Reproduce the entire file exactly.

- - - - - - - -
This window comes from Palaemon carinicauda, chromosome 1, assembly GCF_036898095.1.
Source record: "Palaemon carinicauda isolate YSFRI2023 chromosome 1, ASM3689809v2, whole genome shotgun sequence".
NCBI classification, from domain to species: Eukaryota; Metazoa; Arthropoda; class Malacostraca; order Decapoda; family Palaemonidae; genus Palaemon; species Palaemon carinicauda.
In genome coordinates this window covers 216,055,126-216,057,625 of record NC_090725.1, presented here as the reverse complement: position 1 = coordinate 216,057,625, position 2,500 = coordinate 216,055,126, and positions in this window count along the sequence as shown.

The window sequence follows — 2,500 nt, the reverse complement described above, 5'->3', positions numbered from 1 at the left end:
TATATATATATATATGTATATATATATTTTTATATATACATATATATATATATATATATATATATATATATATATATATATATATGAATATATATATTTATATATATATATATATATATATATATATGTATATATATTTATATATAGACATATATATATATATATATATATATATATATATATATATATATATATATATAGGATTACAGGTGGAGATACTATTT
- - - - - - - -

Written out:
This window comes from Palaemon carinicauda, chromosome 1, assembly GCF_036898095.1.
Source record: "Palaemon carinicauda isolate YSFRI2023 chromosome 1, ASM3689809v2, whole genome shotgun sequence".
NCBI classification, from domain to species: Eukaryota; Metazoa; Arthropoda; class Malacostraca; order Decapoda; family Palaemonidae; genus Palaemon; species Palaemon carinicauda.
In genome coordinates this window covers 216,055,126-216,057,625 of record NC_090725.1, presented here as the reverse complement: position 1 = coordinate 216,057,625, position 2,500 = coordinate 216,055,126, and positions in this window count along the sequence as shown.

The window sequence follows — 2,500 nt, the reverse complement described above, 5'->3', positions numbered from 1 at the left end:
TATATATATATATATGTATATATATATTTTTATATATACATATATATATATATATATATATATATATATATATATATATATATATGAATATATATATTTATATATATATATATATATATATATATATGTATATATATTTATATATAGACATATATATATATATATATATATATATATATATATATATATATATATATATAGGATTACAGGTGGAGATACTATTT